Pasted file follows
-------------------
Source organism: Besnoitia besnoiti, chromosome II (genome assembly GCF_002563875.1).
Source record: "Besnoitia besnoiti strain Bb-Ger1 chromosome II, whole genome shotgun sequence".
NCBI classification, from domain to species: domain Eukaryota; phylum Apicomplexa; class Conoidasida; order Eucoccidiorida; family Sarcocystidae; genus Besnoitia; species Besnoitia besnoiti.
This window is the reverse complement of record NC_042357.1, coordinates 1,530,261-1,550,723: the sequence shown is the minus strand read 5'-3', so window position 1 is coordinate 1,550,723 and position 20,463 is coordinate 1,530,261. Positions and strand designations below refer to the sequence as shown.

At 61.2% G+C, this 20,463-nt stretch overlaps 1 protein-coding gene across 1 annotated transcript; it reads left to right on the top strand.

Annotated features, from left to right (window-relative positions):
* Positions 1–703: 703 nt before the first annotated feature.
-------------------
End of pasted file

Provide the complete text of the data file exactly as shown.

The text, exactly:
Source organism: Besnoitia besnoiti, chromosome II (genome assembly GCF_002563875.1).
Source record: "Besnoitia besnoiti strain Bb-Ger1 chromosome II, whole genome shotgun sequence".
NCBI classification, from domain to species: domain Eukaryota; phylum Apicomplexa; class Conoidasida; order Eucoccidiorida; family Sarcocystidae; genus Besnoitia; species Besnoitia besnoiti.
This window is the reverse complement of record NC_042357.1, coordinates 1,530,261-1,550,723: the sequence shown is the minus strand read 5'-3', so window position 1 is coordinate 1,550,723 and position 20,463 is coordinate 1,530,261. Positions and strand designations below refer to the sequence as shown.

At 61.2% G+C, this 20,463-nt stretch overlaps 1 protein-coding gene across 1 annotated transcript; it reads left to right on the top strand.

Annotated features, from left to right (window-relative positions):
* Positions 1–703: 703 nt before the first annotated feature.